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Invest Ophthalmol Vis Sci. 1999 Jan;40(1):74-81.

Acto-myosin drug effects and aqueous outflow function.

Author information

1
Department of Ophthalmology, Duke University Medical Center, Duke University Eye Center, Durham, North Carolina 27710, USA.

Abstract

PURPOSE:

Previous studies have identified the cytoskeletal proteins actin and tubulin as potential cellular targets in the trabecular meshwork for novel glaucoma therapy. The authors and others have hypothesized that acto-myosin interactions may be important for outflow function. The current study was conducted to evaluate 2,3-butanedione 2-monoxime (BDM), a compound that interferes with acto-myosin function through the myosin adenosine triphosphatase (ATPase) reaction; 1-(5-isoquinolinylsulfonyl)-2-methyl-piperazine (H-7), a proposed myosin light-chain kinase inhibitor; and the direct actin disrupter, latrunculin B, in an outflow pathway cell culture and perfused excised eye model system.

METHODS:

Freshly enucleated porcine eyes were perfused using the constant-pressure method at 15 mm Hg and 25 degrees C. Human trabecular meshwork (HTM) cells and Schlemm's canal (SC) cells were grown in culture, treated with BDM, H-7, and latrunculin B, and then fixed, stained for beta-tubulin and filamentous actin, and observed by epifluorescence.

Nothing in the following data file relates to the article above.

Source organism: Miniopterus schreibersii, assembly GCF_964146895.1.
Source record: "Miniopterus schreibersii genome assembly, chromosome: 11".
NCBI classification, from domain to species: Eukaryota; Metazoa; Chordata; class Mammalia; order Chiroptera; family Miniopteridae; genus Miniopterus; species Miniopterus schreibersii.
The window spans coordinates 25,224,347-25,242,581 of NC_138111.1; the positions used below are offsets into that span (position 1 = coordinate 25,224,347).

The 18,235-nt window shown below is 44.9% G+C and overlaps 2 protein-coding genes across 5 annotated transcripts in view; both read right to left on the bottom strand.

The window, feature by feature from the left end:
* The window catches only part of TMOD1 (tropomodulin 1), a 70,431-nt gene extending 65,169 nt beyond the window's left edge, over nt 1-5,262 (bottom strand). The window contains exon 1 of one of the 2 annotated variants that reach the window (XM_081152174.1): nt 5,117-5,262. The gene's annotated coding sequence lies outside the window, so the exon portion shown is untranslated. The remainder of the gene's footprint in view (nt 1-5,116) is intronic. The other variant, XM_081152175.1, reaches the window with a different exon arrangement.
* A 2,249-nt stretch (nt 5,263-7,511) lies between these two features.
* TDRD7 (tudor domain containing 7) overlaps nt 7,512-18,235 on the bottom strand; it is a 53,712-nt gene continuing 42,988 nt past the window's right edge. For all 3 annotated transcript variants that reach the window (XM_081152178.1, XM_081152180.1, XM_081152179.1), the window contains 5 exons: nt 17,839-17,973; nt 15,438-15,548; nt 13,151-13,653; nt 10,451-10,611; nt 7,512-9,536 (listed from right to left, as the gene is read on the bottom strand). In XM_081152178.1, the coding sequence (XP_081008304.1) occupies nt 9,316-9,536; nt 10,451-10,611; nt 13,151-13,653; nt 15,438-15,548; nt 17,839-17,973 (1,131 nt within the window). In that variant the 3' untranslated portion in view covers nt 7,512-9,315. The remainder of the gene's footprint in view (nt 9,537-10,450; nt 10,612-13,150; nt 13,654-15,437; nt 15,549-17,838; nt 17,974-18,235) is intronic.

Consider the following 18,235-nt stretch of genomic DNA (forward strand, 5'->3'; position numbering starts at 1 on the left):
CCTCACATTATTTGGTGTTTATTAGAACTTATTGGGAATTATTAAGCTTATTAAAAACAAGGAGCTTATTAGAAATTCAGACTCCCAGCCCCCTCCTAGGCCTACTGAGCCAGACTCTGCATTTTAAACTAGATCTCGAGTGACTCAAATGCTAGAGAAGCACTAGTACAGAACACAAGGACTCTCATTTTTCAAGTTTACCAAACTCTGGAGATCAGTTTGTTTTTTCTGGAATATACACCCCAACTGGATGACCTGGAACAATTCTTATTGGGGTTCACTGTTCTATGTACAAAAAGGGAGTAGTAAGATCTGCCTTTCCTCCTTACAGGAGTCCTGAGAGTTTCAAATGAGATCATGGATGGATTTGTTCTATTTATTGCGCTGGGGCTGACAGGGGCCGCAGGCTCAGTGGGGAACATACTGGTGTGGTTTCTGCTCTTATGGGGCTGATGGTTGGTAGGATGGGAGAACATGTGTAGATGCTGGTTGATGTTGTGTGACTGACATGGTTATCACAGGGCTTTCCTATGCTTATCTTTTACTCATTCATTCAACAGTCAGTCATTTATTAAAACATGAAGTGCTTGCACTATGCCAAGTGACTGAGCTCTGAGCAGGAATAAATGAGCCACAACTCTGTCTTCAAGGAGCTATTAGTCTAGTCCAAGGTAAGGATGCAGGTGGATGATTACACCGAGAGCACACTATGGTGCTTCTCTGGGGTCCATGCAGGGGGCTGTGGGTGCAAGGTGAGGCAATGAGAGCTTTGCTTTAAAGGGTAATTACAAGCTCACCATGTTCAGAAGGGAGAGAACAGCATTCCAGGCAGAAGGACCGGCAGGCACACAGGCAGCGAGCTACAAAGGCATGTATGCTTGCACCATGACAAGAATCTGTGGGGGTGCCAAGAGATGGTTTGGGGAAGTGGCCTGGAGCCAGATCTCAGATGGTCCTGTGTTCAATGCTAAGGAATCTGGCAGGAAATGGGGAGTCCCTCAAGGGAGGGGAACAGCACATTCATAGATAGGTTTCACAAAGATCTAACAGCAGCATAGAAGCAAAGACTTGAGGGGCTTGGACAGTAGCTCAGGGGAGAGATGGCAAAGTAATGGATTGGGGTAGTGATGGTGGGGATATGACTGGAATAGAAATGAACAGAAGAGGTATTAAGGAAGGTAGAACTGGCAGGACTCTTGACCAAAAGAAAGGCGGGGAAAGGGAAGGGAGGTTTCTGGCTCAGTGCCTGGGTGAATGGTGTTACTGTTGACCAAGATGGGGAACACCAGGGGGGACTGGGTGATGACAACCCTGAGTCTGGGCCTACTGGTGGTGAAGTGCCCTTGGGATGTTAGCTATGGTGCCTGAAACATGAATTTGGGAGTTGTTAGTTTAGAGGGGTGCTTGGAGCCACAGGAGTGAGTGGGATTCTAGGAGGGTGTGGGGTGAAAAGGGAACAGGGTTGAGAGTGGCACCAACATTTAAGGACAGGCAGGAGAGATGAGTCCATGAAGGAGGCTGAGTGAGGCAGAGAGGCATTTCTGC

RESULTS:

Twenty millimolar BDM, 100 microM H-7, and 1 microM latrunculin B increased outflow facility 36%, 63%, and 72%, respectively, compared to sham-treated controls, 13%, 15%, and 4% (n=7, 8, and 8; P=0.01, 0.0001, and 0.0002), respectively. In cultured HTM and SC cells, 100 microM H-7 caused a rapid loss of filamentous actin staining but did not produce a change in cell shape or cell- cell attachment. In contrast, 20 mM BDM induced a loss of cell- cell attachment and a change in cell shape that was associated with a 50% to 60% loss of filamentous actin staining, often in a distinct stick-and-ball pattern. Latrunculin B caused a severe loss of actin staining and cell shape changes. No drug altered beta-tubulin staining.

CONCLUSIONS:

Interference with myosin function can cause a secondary loss of actin organizational structure. Our study indicates that myosin, perhaps through its various phosphorylation reactions, may have a potential regulatory role in outflow function.

PMID:
9888429
[Indexed for MEDLINE]

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